Reference Rewind

Perfect Marriage?
Low-Calorie Desserts

Reference BooksMore Misinformation
Burnam
1980

A Dictionary of Common Fallacies
Ward
1978

Submitter: I thought I’d include these two books together as they’re very similar. Their design alone seems rather awful and I’m not sure how they would be used as reference materials – which, to be fair, probably isn’t the intention, despite the word “dictionary” in the title of one – given the awkwardly phrased subject headings. They’re also a bit tonally uneven in their scope – one entry quibbles that “black beetles” are actually “dark brown,” while an entry on the opposite page takes on a question that has fueled countless wars and atrocities. Imagine the nightmare reference interview that leads you to look up the entry “One Nation’s Blood is Superior to Another Nation’s”! (Which might have at least been phrased more helpfully as “Blood, One Nation’s Superiority to Another’s”). “Asking” a question into Google would be so much easier, even if the answers might also be more frightening. Overall, these books are entertaining and fun to flip through, but not of much use to an academic library.

Holly: I’m not sure which pages (below) go with which book, so they may be intermingled. These are kind of fun to browse, but Submitter is right that an academic library probably doesn’t have much use for them. Even public libraries, where this kind of thing is more likely to be browsed, could have weeded them 30 years ago. If they were in a reference section, they would have gotten even less use, though. They could have been circulated from the get-go, really, for a fighting chance at any use.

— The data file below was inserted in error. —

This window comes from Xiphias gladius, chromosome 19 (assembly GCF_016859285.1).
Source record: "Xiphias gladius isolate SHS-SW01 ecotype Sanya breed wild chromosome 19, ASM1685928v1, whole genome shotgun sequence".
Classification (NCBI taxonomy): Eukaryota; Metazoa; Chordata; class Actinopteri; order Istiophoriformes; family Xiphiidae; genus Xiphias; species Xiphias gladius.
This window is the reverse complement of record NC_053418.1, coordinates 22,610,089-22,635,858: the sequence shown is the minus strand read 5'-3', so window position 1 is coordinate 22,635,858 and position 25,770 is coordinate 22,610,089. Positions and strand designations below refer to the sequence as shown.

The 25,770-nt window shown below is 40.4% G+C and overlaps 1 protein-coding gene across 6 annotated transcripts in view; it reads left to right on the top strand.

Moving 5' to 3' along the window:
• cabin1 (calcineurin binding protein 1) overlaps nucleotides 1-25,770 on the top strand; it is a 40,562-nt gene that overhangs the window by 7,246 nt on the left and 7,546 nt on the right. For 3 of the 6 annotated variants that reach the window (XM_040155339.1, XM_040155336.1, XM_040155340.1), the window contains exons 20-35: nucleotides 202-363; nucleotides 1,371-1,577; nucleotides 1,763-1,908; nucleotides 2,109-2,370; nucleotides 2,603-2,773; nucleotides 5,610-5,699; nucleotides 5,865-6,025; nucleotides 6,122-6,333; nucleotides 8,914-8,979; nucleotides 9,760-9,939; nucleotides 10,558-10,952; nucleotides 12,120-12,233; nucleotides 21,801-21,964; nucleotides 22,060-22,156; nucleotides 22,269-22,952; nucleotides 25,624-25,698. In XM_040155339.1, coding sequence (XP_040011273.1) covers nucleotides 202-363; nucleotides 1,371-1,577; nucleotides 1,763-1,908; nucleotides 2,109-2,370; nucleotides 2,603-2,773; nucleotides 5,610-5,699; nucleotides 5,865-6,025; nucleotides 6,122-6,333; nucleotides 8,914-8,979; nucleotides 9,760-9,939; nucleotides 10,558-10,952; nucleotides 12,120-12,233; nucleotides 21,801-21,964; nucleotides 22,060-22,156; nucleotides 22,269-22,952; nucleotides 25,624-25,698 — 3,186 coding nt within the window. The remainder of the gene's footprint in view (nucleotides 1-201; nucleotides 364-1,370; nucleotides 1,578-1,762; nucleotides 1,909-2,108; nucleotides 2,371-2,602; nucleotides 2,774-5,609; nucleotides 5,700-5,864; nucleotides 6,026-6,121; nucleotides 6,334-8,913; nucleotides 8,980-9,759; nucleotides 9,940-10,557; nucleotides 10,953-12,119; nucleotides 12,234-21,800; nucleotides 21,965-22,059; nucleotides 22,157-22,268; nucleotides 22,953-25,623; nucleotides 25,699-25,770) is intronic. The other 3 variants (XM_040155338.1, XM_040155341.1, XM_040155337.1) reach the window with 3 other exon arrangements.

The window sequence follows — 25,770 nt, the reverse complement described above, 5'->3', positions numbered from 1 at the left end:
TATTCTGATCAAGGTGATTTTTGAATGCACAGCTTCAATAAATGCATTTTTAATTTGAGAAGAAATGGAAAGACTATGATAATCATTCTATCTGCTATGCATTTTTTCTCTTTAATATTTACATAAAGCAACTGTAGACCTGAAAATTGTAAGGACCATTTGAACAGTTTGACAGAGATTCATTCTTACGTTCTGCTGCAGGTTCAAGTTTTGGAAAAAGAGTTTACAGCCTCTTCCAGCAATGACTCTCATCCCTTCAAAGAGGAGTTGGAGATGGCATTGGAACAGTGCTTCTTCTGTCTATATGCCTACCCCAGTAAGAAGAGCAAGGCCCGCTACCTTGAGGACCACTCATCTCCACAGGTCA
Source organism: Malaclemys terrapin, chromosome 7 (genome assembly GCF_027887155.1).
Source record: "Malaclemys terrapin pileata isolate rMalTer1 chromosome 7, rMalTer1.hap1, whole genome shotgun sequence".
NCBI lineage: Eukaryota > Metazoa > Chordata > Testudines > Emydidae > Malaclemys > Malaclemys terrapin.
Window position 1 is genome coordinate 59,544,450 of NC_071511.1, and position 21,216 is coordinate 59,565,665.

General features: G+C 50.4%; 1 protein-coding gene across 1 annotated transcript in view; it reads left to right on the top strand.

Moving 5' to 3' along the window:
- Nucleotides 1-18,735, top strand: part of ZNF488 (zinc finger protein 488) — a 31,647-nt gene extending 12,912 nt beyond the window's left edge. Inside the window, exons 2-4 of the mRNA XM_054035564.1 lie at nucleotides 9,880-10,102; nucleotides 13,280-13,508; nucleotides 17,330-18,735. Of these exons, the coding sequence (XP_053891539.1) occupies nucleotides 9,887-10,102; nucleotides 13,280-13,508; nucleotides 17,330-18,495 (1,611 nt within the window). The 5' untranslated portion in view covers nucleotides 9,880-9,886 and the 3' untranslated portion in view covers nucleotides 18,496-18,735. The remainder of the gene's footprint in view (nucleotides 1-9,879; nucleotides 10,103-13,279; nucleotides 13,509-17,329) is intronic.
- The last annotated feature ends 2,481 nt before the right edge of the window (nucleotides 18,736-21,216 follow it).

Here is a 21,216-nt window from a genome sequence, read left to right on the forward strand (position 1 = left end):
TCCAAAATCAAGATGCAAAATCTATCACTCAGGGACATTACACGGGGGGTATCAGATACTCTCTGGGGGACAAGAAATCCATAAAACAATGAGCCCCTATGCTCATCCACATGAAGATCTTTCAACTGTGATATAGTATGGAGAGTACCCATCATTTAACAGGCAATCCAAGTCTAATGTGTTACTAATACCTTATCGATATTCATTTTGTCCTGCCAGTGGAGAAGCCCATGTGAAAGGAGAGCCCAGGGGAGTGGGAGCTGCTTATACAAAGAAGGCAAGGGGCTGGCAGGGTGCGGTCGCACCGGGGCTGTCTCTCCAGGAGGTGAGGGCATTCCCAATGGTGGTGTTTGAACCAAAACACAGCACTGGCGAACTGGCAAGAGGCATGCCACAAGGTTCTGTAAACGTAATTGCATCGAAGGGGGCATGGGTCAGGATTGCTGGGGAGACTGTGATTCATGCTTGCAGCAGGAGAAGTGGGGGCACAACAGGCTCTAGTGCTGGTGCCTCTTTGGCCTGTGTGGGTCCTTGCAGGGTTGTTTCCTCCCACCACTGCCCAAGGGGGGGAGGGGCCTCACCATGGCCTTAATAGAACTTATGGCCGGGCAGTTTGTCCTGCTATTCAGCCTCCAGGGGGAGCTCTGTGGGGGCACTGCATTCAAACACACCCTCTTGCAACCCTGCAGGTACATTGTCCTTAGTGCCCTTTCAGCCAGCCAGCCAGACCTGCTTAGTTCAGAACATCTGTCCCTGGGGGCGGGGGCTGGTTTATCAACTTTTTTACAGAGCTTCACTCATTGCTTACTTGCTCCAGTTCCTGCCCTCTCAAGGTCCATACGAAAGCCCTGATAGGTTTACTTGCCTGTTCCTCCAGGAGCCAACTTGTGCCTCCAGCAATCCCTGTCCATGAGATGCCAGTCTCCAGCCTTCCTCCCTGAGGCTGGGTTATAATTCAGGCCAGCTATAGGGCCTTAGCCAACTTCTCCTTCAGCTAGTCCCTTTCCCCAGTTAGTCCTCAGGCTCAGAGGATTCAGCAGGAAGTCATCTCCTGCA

More Misinformation

More Misinformation

More Misinformation

More misinformation

6 comments

  1. Before the days of the internet, these were the sort of books you’d find in cafes so that single patrons could avoid looking lonely while they had their morning coffee and muffin. They were also staples in hotel lobbies and cruise ship ‘libraries’.

    They’re fun to dip into now and then but useless for a reference collection.

  2. I used to have Burnam’s “Misinformation” books (as the “More” suggests, there were two of them). They made for fun reading if a little lightweight for a library’s reference section. I think the pages you show were all from More Misinformation, they look familiar.

    1. Mary, I think the last page shown, which is in a different format, is from the “Common Fallacies” book.

      Also, though it’s not entirely apparent, I’m pretty sure that the material in the “Common Fallacies” book is organized by concept, and that “One Nation’s Blood…” is actually found under “Blood.” Look at the bold text in the headings on that page. (Burnam did not do this.)

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